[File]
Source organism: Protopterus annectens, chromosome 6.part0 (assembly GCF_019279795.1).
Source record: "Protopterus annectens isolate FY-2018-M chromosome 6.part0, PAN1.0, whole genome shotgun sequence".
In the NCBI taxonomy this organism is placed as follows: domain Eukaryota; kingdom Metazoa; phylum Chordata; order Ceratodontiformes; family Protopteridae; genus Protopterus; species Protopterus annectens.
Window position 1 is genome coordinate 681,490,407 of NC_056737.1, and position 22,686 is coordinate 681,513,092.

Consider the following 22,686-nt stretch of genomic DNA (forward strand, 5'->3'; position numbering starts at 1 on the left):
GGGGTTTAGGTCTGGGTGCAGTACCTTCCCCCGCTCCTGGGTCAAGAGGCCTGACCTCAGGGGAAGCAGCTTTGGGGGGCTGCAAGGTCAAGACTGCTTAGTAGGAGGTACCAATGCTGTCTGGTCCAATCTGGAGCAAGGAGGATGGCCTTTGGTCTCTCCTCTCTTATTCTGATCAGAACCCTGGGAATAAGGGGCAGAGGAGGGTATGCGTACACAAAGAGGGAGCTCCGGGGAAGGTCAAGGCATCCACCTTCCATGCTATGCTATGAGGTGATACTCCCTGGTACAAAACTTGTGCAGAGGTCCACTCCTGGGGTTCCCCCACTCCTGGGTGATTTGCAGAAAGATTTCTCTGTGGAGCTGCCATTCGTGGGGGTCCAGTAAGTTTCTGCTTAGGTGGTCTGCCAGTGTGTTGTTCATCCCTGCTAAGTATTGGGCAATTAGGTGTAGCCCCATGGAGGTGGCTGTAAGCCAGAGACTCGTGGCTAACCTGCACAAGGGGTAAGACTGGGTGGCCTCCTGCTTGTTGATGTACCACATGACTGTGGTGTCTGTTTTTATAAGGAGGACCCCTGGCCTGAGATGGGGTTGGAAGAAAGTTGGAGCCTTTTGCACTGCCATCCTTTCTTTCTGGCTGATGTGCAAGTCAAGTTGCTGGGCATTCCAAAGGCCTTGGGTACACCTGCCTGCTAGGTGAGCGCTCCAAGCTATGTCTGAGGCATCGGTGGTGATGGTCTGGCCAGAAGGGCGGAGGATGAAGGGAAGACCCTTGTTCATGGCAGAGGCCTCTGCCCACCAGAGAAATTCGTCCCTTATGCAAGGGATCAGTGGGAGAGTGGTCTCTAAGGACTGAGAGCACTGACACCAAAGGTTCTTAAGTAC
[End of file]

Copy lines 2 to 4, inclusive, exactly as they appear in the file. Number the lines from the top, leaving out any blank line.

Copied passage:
Source record: "Protopterus annectens isolate FY-2018-M chromosome 6.part0, PAN1.0, whole genome shotgun sequence".
In the NCBI taxonomy this organism is placed as follows: domain Eukaryota; kingdom Metazoa; phylum Chordata; order Ceratodontiformes; family Protopteridae; genus Protopterus; species Protopterus annectens.
Window position 1 is genome coordinate 681,490,407 of NC_056737.1, and position 22,686 is coordinate 681,513,092.